Recommendation engines use customer data to provide tailored product and service recommendations in line with things they’ve previously bought, searched for, or viewed.
They’ve become a ubiquitous part of the digital experience, showing consumers things that are likely to interest them. When recommendations provide contextual and relevant results, they can improve customer experiences and boost sales. But when they’re bad, customers can find them frustrating or even invasive.
What is it?
A recommendation engine is a system that offers product, service, and content recommendations by looking for commonalities between what's available and what a customer or user might engage with. They’re most commonly used in digital retail, where product suggestions are continuously made available based on a customer’s past purchases and browsing history.
They’ve become a ubiquitous part of our digital lives, and supplement search functions in ways many of us don’t even realize. From the autocompleted results we see when we begin typing a URL into our browser, to the ‘watch next’ content on our favorite streaming services, recommendation engines are constantly working to serve us with relevant recommendations.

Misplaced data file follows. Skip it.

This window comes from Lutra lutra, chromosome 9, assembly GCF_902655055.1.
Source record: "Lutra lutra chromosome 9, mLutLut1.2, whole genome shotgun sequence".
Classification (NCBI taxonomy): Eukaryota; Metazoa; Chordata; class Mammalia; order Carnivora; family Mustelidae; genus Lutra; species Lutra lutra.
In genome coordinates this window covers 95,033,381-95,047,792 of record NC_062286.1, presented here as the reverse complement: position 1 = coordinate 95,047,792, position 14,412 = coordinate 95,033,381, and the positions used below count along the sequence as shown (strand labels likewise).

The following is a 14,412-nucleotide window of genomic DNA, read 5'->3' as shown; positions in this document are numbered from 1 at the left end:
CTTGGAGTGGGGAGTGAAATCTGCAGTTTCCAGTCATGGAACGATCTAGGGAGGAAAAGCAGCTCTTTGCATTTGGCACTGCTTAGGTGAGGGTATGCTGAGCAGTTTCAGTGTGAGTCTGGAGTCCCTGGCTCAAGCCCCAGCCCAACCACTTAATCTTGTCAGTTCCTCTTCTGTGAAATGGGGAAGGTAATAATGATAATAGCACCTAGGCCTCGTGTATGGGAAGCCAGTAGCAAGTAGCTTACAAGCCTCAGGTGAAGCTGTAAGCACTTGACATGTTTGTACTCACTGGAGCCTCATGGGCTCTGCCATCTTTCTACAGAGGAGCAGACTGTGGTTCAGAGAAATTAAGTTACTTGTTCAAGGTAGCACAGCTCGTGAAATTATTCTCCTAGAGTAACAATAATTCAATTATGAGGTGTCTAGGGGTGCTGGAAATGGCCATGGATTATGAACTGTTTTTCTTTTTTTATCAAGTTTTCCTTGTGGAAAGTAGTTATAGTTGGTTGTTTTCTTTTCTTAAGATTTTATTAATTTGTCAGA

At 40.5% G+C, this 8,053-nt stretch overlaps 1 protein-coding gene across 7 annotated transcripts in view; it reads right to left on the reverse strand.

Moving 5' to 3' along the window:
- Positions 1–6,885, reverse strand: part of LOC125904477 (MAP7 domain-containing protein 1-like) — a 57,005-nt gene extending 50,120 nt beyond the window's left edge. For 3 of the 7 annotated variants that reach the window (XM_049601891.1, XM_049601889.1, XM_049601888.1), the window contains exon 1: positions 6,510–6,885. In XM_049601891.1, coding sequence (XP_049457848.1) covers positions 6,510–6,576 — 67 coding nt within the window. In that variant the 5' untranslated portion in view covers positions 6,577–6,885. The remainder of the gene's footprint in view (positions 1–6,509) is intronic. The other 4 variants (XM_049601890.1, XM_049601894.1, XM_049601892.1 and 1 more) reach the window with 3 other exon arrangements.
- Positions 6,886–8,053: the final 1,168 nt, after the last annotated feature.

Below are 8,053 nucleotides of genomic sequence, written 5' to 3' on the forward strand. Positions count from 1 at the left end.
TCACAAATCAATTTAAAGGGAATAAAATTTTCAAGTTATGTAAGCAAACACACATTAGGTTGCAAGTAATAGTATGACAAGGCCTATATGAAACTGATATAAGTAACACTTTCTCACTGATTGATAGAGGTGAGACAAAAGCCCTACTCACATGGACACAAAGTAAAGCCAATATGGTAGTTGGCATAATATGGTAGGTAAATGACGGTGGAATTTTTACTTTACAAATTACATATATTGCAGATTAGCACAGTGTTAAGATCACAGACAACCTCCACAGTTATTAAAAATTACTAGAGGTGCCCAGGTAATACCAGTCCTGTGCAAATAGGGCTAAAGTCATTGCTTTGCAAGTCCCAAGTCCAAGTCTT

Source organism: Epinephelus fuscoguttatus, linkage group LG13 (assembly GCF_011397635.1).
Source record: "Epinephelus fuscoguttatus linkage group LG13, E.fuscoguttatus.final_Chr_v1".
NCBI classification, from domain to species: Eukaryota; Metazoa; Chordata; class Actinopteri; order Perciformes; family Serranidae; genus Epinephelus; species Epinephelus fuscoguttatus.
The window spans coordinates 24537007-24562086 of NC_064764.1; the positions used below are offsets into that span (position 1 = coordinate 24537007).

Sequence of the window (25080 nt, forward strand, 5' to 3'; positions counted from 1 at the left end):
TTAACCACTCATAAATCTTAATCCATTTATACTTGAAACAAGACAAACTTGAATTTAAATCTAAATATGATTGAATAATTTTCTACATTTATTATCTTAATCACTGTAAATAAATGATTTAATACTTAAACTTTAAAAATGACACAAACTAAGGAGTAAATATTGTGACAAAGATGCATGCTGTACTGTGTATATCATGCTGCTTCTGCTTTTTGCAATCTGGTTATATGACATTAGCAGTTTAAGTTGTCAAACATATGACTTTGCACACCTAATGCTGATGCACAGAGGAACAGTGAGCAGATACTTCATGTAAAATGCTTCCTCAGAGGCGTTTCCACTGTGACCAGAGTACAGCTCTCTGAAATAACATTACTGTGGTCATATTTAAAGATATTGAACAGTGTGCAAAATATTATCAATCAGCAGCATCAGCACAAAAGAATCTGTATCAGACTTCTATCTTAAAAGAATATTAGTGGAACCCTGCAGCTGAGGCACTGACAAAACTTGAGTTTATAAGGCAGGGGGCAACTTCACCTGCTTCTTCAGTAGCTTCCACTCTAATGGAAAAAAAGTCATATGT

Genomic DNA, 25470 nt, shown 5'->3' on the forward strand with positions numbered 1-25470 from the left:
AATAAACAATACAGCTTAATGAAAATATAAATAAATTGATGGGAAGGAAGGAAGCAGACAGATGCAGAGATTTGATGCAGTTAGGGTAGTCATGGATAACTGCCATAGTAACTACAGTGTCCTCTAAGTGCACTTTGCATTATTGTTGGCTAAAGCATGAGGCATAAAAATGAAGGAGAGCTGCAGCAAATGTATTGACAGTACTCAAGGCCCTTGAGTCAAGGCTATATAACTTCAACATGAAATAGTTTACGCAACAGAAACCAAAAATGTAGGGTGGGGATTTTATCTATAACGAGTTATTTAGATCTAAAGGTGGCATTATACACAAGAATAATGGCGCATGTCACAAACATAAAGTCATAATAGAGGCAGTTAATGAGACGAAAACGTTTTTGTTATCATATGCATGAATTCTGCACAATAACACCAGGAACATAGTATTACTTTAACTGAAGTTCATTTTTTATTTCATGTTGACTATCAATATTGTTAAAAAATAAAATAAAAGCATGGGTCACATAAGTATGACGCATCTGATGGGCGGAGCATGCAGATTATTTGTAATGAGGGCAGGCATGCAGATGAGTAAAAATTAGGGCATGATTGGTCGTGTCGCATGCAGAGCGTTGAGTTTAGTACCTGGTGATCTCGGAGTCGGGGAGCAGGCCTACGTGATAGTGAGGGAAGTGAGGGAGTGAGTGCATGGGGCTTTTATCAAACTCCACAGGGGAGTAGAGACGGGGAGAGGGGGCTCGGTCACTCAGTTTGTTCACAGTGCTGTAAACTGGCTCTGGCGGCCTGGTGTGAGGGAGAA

What’s in for you?
By serving customers and visitors with relevant recommendations in the right places at the right time, you can increase sales, improve experiences, and keep people engaged with digital services for longer.
Recommendation systems can even be integrated with digital advertising, enabling you to show customers tailored ads based on products they’re either likely to be interested in or that they’ve shown a direct interest in previously.
What are the trade offs?
From a customer perspective, recommendation systems are divisive. When recommendations are good, and appear in the right places at the right time, customers appreciate them and go on to spend more.
But when recommendations aren’t well-matched, or when they appear in places that customers don’t expect to see them, that can deflect customers away from your brand. Targeted ads, for example, often make people feel like they’re being watched or followed — not qualities that many companies want to be associated with their brand.